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pool, and rendered timely aid to the working hounds. So effectual was the proddling which this good-service company performed, that the enemy beat a hasty retreat to the time of “ I'll gang nae mair to yon town," and putting his head down stream, would have quitted his home for ever. But unfortunately he was headed on a shoal, and returning to a stronghold caused a considerable check. However, Waverley, Wanton, and young Racer again marked him; again the battering-ram was applied successfully, and this time he went down in carnest. The huntsman shook his horn ; and, proud as the Duke of Wellington was of his Gallant guards, when he gave the well-known war-cry of “Up, Guards, and at them !” it was nothing to the pride of our hero as he rattled that horn, and cheered his impetuous pack in the wake of the flying foe. Apropos to the huntsman on a fox-hunting occasion, Limpetty-for such is his name—having driven a fox to ground, was anxious to bolt him ; and having procured a pick-axe, commenced working upon his knees at the mouth of the earth ; but suddenly feeling a severe prick in his nether end, he turned round sharply, and said in a very savage tone, “ Who-o the h-I's a-pricking o' my back ?" But no one answering, he again stooped down, and, being busily engaged in his work, felt another sharper touch in the same parts. This was more than he could bear ; so, springing up in a furious rage, he vociferated to those who were crowding around him, " Who-o the h-l's a-pricking o' my back ?” “Why, Limpetty, you fule !” said a bystander, “it be your own spur!” and so it was. He had been sitting upon his spur, and his own heel had almost goaded him to madness.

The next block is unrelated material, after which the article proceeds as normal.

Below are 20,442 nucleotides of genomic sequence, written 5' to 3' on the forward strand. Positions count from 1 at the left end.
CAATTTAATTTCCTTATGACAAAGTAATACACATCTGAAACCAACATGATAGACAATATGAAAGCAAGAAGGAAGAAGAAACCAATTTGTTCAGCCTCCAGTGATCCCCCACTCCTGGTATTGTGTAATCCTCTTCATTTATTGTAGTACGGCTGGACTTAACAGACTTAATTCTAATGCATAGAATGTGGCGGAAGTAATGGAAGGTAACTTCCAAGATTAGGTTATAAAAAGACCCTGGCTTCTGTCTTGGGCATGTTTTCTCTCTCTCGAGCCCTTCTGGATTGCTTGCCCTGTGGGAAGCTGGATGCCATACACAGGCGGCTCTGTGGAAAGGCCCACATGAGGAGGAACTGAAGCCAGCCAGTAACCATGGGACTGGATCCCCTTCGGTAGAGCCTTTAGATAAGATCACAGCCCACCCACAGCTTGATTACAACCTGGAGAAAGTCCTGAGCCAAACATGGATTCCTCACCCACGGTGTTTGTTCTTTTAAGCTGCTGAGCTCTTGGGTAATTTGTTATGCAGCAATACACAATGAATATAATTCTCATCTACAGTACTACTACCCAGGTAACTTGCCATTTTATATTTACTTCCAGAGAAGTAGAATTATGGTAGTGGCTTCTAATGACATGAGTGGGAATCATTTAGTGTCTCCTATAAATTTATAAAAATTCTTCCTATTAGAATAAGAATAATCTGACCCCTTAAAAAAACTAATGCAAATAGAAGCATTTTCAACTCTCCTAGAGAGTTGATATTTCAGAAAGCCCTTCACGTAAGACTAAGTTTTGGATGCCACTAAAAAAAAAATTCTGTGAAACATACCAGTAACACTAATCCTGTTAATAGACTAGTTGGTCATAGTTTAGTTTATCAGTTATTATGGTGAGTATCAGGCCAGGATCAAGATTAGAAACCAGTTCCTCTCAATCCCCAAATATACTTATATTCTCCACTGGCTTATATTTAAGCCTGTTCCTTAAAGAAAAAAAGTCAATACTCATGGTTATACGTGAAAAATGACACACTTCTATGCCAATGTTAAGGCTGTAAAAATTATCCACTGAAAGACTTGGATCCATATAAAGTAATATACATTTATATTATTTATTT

The bounds now had it all their own way ; the otter had reached a long deep pool without a hover to hide his head ; to and fro did they work him in right good form for an hour or more ; at length he was so beaten that he landed on the slope of Yarninkhole Wood, ran the plantation at the extreme end of it, with the hounds rattling in his rear, and reached another big pool called “Facey's Pit,” into which he glided, like oil poured upon the water, but scarcely creating a ripple on its surface. Here the spirit of the sport was at its height. If one hound missed him another piarked him incessantly, up and down stream, backwards and forwards, till at length, about seven o'clock, he landed a second time, and the hounds ran into him without further trouble.
Four full-grown otters have been killed by Mr. Trelawny's hounds this season in six successive days a dog and a bitch on the Erme, and two dogs on the Plym-and it must be confessed that our friend's triumph has been quite complete. We wish him all joy of it, and hope he may long live to be the advocate of the foxhound, and our own particular friend.